It’s time to write about the project I’m going to develop and what I would like to talk about in forthcoming posts. The basic idea is to create a demo.
Now, if you just thought “A demo of what? And can’t you just code a full version?” please read on. Those who just did a big facepalm may skip the next section :).
What is a demo?
In short, it’s a computer program that shows (demonstrates) various graphics effects synchronised with music. The effects are calculated and drawn in real-time, just like in a 3D video game, except that they’re not interactive. The purpose of creating such programs is to show off skills of the creators and to express their artistic vision. Demos are created by groups of people made of programmers, musicians, graphic artists, designers and others. Such demogroups compete with others during demoparties. All the groups forms a computer subculture called the demoscene.
There is no way to select just one best demo as an example, but you may want to check out this one. It was released at the Breakpoint party in 2007, and what’s interesting, the executable’s file size is only 177 kB.
Obviously, there are newer demos and this is a topic for a separate article, but if you would like to watch some more productions, visit www.pouet.net and check out “all-time top” entries in the left column. The proper way to watch a demo is to download it and run on your computer, but most of them have captured version on YouTube.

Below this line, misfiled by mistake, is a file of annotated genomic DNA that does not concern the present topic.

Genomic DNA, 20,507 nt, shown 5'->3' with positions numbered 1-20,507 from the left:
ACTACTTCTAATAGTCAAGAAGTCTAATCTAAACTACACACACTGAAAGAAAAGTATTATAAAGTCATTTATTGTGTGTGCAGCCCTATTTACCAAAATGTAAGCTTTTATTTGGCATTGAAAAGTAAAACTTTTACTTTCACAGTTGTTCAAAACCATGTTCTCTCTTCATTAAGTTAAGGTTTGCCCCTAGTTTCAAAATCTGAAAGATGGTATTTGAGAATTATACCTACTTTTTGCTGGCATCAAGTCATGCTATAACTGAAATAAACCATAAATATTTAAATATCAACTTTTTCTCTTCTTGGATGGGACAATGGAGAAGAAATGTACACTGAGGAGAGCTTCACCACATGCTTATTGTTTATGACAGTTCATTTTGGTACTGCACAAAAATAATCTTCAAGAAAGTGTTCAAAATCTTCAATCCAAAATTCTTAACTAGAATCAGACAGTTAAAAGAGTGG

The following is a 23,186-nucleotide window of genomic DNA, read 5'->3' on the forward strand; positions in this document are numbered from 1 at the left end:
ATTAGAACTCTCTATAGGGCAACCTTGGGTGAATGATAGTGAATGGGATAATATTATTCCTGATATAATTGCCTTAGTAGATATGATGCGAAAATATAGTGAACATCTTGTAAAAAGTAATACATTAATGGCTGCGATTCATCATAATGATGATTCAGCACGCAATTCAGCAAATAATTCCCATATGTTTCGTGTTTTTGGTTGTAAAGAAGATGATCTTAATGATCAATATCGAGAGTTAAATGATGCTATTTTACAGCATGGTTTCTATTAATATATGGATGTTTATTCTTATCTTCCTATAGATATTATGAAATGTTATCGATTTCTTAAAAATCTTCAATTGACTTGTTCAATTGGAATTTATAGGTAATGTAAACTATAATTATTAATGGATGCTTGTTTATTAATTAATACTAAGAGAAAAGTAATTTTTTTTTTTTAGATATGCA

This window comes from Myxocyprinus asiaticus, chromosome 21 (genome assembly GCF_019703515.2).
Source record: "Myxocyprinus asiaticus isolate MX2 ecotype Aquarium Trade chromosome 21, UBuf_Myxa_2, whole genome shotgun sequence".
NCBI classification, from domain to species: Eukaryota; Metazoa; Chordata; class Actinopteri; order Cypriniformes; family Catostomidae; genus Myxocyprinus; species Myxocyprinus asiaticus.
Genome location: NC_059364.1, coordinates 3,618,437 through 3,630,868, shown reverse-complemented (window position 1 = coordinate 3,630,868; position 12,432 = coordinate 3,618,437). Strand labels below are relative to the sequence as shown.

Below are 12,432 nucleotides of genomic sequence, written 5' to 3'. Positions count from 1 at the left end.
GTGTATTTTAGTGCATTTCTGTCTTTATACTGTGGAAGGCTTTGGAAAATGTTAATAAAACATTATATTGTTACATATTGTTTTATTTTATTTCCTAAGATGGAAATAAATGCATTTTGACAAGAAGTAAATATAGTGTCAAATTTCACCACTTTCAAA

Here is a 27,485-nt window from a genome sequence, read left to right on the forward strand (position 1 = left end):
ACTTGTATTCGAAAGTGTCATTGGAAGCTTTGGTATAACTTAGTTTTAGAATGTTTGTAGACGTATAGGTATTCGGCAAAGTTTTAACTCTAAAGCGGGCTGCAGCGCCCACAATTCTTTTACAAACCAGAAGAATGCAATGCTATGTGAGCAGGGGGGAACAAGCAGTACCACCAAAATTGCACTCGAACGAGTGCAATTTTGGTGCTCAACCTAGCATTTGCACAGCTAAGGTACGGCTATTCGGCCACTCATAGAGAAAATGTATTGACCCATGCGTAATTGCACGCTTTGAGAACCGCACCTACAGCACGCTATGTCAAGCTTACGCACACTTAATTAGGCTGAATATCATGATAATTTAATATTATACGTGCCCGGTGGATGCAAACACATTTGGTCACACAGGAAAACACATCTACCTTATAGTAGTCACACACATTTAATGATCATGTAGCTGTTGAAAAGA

It’s always nice to create something, especially if you can have some fun while doing it. Some programmers would like to make another Web API or Sudoku solver in their free time, and that’s fine. For me it’s more interesting to explore 3D graphics programming as there’s always something new to try. It’s also a good way to review and refresh my existing code.
Most of the demos are prepared by a group of people. That is, even if there are some multi-talented people out there, you probably won’t be able to compose music, draw pictures, model complex 3D objects and prepare textures for them on your own. As this is (almost) a solo project, the effects should be based on math and algorithms, rather than hand-made 3D scenes. Good candidates are: procedurally generated 3D objects, particle system, fractals, all kinds of physics simulations.
Some post-process filters will be required to put on top of the actual effects. The most common are: depth of field, glow, color correction, ambient occlusion, chromatic aberration etc. We will take care of writing them if needed.